We kind of backed into the idea of Legal Project Management (LPM) on the Legal Productivity blog, due to our perspective at the intersection of Business of Law Avenue and Technology Street at Rocket Matter. It seemed only natural to layer some of the techniques we use to manage our software delivery process onto the operation of law firms.
As it turns out, we’re newcomers to a growing field. Paul C. Easton and Steven Levy are two of the godfathers of online legal project management discourse, with lively, current blogs and a spirit of engagement.
Mr. Levy, who writes Lexician and also authored a book Legal Project Management: Control Costs, Meet Schedules, Manage Risks, and Maintain Sanity. To get a sense of his style, he recently wrote an interesting piece involving one of my favorite companies, Netflix and the company they helped bring down, Blockbuster. Mr. Levy, who borrows heavily from literature when writing, remarks about the decline of this once ubiquitous video giant:
I could go on, but ultimately it’s the failure of change management that stands out.
They didn’t respond to their competition, to the changing business environment. That’s the most important thing I learned about building an effective business strategy, to see it in an evolving context of competition and ensure that we’re ready to change ourselves as the environment changes, maybe even getting out and leading the change.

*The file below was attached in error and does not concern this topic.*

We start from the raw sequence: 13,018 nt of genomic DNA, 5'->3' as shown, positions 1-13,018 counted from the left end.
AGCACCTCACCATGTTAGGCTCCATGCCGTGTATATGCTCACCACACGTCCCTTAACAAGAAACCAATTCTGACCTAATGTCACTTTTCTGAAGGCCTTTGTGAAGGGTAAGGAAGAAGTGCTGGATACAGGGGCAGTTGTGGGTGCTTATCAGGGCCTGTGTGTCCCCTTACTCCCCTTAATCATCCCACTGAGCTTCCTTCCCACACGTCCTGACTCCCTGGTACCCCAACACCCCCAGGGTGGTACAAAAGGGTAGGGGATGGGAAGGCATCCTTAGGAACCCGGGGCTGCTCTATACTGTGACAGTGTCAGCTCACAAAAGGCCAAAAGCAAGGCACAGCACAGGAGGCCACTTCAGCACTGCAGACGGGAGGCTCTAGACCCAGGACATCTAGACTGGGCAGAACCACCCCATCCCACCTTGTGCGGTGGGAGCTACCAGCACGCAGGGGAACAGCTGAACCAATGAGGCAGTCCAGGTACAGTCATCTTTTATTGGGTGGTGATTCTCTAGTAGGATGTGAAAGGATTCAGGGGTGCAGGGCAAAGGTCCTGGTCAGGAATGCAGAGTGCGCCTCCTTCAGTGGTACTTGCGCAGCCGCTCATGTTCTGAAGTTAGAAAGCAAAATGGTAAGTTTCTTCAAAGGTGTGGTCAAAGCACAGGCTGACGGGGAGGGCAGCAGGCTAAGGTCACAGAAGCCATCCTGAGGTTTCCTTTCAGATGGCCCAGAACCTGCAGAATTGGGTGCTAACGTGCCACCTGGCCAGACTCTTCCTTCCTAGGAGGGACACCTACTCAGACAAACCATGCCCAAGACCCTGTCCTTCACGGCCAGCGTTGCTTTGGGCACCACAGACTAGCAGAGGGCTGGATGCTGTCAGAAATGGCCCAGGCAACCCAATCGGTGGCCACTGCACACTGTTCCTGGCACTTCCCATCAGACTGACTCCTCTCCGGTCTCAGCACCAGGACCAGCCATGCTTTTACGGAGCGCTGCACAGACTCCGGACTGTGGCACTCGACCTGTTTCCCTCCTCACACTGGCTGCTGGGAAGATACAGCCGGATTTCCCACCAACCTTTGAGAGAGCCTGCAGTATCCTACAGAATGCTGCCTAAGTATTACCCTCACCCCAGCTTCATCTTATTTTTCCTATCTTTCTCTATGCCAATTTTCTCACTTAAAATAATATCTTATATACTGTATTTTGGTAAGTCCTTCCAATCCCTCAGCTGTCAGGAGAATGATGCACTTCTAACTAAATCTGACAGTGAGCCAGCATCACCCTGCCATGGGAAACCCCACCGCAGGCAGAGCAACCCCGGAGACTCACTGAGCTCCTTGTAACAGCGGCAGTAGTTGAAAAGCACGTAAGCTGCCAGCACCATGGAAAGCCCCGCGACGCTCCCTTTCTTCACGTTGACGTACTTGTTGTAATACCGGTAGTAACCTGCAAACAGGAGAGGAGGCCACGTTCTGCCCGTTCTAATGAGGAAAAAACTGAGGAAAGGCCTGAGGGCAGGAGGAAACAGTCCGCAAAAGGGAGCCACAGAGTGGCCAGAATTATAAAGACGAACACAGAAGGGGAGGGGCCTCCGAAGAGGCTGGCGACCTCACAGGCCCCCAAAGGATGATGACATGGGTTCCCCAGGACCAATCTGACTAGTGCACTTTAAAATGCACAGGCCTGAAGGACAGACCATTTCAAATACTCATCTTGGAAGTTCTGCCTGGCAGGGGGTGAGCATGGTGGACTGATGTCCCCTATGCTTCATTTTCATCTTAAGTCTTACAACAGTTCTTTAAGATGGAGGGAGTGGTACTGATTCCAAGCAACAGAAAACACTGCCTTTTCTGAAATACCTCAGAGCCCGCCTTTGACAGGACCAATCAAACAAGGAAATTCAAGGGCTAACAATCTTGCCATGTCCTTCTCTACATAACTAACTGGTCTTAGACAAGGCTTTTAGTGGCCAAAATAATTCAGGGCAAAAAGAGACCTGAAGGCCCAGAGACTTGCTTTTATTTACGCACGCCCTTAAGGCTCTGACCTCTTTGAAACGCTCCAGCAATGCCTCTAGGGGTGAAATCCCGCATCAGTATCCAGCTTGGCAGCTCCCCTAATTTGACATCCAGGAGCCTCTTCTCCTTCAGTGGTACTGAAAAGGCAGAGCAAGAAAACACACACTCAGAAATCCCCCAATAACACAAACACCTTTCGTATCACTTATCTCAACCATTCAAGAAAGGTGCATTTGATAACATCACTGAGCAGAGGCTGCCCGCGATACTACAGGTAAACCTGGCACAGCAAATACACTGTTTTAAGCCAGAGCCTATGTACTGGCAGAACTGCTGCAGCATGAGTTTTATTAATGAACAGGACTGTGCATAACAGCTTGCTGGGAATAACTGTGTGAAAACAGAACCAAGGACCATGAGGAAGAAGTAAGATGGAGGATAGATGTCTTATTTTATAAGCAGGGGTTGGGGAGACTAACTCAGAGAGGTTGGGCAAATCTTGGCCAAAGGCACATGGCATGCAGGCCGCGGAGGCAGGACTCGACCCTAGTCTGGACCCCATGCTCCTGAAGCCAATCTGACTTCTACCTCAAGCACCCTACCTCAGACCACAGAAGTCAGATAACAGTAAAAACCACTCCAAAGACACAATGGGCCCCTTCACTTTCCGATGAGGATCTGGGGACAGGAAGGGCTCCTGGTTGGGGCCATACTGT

The environment changed, first with DVD-by-mail and then with DVD-for-a-buck. Blockbuster responded late, or not at all.
And why should they have responded? They had a business model that worked. Netflix-style would cut into their profits, negate their investment in leased or owned real estate.
The analogy for current law firm business models doesn’t need to be spellled out much more clearly.
Mr. Easton has a deep nuts and bolts understanding of the application of project management techniques. His blog, at legalprojectmanagement.info, is an incredibly rich source of information relating to the how’s and why’s of implementing legal project management in a methodical and disciplined way. His musings on LPM specifics, including certifications and e-discovery implementations is impressive with its level of detail. You can tell by the way he relates information that this is a guy with his ear to the ground who’s rolled up his sleeves, worked through some tough problems, and offers take-aways to those willing to listen.
In addition to sharing detailed knowledge on techniques and tactics, his blog serves as a portal of information for all things LPM. His weekly “LPM Tidbits” post is a great wrap up of information of everything going on in the field. For example, through Mr. Easton’s blog, I’ve learned about exciting thought-leaders such as Jim Hassett, who writes the Legal Business Development blog.
Mr. Hassett is apparently another godfather of Legal Business ideas, so I look forward to exploring his interesting ideas and discover more interesting Legal Project Management thinkers.